We have a lot of elderly folks in my neighborhood that go around collecting drink cans from the recycle bins on trash day. I've made it a point to talk to them and to make sure I save my cans in separate bags so I can wait for them as they come down my street. I've also talked to my neighbors about separating their cans as well.

It's not much, I know, but it helps. I also volunteer in a soup kitchen so I see what folks go through. Even a few cans help with dinner or a bill...

- Collapse -

Posts like this reinforces to me the fact that one does not need a lot of money or time to help others .. When the intent is there , there are such beautiful small ways we can assist ..

- Collapse -

On the subject of CNET's call for sharing an act that inspires human kindness, a saying came to mind: "No good deed goes unpunished." This satirical negation of the inherent humane qualities most people possess was written by the late author Ann Clare Boothe (one of her famous 'acid wits,' often attributed to Oscar Wilde). Though open to interpretation - if accepted as generally true - it could mean good deeds are not appreciated or that the giver will be punished by the recipient or another person or by some odd situation - just for having helped a soul in need. If taken verbatim, perhaps it delivers the message for us to be careful as to who we help lest we shall be punished. Obviously, Ms. Boothe wrote it in jest and most people know that. I will then venture to say, based on my lifelong experiences, that the majority of able beings does not think twice about extending a hand to family, friends, the sick, or even a stranger - commensurate with their capabilities.
And then, what is "human kindness" all about? Basically, providing help in any means we can to people in need, be it physical, monetary or both. Those who have a busy or complicated life may elect to donate or offer financial help - when or if - needed, whereas those who cannot afford monetary help may assist in some other ways. The latter may consist of cooking a meal for someone ill, or bringing groceries, or offering a ride to a doctor, and so on.
Now to the point: I just spent a week in bed due to severe food poisoning. I was very weak but did not want to ask for help... After all, everyone around us is busy - family, friends, even retired people are. Well, on the fourth day I mentioned it to my cousin and she insisted on bringing me food or whatever I needed. I thanked her but declined. It would be a forty-five-minute drive for her and I could make do with my pantry and fridge items. But my dear cousin was not listening and about three hours later she was at my front door with a cooked bland meal that lasted me three days, plus many other items that really helped me recover. I could not thank her enough!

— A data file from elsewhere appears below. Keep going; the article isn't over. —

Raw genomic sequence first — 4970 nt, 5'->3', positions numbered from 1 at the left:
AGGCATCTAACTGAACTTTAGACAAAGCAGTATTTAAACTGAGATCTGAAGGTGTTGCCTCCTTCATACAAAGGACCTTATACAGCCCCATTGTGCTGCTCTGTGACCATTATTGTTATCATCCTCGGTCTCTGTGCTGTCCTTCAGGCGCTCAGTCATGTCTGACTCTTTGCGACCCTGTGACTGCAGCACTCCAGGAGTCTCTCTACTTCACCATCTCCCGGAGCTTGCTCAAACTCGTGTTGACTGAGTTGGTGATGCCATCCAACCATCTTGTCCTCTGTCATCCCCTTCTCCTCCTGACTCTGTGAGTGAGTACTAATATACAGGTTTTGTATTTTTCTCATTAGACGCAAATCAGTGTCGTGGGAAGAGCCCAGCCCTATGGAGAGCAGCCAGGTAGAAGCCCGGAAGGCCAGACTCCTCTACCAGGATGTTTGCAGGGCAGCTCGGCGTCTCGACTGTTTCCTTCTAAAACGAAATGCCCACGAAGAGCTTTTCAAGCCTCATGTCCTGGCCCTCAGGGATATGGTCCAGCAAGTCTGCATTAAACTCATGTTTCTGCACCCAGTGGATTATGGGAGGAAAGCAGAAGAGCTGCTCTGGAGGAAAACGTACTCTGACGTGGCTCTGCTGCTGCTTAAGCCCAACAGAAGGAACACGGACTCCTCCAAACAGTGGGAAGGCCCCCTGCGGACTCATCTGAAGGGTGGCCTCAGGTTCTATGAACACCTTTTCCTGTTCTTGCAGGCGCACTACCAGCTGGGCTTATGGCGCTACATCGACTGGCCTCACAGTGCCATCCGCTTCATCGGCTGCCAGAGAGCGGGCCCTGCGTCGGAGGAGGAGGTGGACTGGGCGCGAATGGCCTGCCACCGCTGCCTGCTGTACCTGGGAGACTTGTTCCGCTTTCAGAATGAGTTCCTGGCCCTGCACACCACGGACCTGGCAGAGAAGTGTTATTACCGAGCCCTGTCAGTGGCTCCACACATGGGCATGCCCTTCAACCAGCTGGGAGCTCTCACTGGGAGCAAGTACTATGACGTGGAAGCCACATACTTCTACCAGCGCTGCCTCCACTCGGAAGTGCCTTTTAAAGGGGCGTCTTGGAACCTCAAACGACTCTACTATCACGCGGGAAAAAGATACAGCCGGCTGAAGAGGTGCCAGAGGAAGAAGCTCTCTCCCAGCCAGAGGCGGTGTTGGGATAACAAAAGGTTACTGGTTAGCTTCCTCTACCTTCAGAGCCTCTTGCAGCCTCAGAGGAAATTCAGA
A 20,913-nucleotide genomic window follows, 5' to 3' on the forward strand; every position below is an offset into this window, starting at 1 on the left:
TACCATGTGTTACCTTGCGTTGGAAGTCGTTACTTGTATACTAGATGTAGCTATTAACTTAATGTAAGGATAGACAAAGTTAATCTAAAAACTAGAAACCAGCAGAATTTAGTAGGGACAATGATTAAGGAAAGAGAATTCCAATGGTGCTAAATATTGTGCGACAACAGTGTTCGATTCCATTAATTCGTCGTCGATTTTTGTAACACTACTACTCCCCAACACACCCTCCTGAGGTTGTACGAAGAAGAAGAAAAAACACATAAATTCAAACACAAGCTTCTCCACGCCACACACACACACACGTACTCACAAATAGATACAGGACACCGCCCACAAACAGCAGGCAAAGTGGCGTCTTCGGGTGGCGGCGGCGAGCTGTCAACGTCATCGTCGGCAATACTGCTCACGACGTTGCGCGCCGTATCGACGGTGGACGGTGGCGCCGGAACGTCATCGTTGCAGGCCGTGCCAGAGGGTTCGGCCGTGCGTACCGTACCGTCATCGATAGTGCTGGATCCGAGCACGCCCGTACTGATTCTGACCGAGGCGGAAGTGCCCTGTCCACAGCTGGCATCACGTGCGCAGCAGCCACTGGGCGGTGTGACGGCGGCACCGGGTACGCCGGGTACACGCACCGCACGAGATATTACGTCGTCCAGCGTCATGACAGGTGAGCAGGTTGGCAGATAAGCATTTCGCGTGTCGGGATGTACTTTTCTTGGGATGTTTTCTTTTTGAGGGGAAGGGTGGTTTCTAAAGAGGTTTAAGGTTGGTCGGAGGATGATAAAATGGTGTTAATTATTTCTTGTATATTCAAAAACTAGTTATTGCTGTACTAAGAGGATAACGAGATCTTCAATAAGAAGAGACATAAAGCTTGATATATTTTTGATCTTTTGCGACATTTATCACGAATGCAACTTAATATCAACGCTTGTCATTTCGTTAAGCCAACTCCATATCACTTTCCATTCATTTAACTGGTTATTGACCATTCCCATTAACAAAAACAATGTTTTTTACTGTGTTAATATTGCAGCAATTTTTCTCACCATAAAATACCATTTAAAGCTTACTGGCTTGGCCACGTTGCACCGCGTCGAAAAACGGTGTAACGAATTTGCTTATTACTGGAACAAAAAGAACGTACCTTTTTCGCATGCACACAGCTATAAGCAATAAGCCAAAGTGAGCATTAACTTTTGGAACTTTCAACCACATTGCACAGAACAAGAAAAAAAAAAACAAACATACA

In the end, my cousin got home all right despite the heavy afternoon traffic, and I am most appreciative of her good deed and of other offers of help received. It follows that we can respectfully throw author Boothe's quote out the window.

- Collapse -
"No good deed goes unpunished."

I am reliably informed that the City Council in Manchester, UK, have created a law that makes it an offence to feed homeless people. How can these elected local 'rulers' be so evil to their fellow humans, faith in human kindness tends to fade with this type of information.

- Collapse -
Volunteering for our community food bank

Last year, the CNET team volunteered at the SF Marin Food Bank. While this was a great bonding experience for us, we were also able to sort through 32,000 pounds of stone fruit to be delivered throughout San Francisco and Marin communities.

It took a while for us to get the group on the Food Bank's volunteer calendar, which makes you realize how much our community is caring for those in need. I took my son and husband back a few months later and we now make volunteering a part of our regular routine.

- Collapse -
random kindness

Last week an elderly lady wanted to pay for her greengrocery at the market stall with her bank card. The stall holder only dealt in cash. The lady had come shopping on the Access Bus and had to catch it home and had no time to get any cash. I paid for her purchases.

- Collapse -
Wow CNET!!

I think CNET running this campaign is a pretty awesome act of kindness! I am glad to be part of such an amazing team of people. A few years back I lost my younger cousin to an long battle with melanoma. The day that I got the phone call that he had passed away I was at work (here at CNET) and the level of support I received from my coworkers was unrivaled. One booked me on the next flight home, while the other sat and waited with me for my boyfriend to pick me up at work. I am sure it wasn't a big deal to them, but I will remember those acts of kindness for the rest of my life.

- Collapse -
I bought a cow, then gifted some college books.

I'll keep it short since there are so many others that have much to say.

My favorite good deeds were a cow I bought with a bonus that came in out of the blue.
It wasn't quite enough so I asked our CEO to match it and he did. Good guy!

Another year an unexpected bonus and this time a local college got a small endowment for student books. Again, my good boss matched it and made my day.

- Collapse -
Nerds Pull Together

For several years I have helped with the unloading re-loading of the dealers room at a local science fiction convention. Usually everyone but one or two of the most complex to re-load especially the largest book leader are left by 3:00 pm and most of the other volunteers have gone home. This year the last three folks with big loads, without planning, got together and loaded each other one at a time. Result not strained backs or broken toes this year.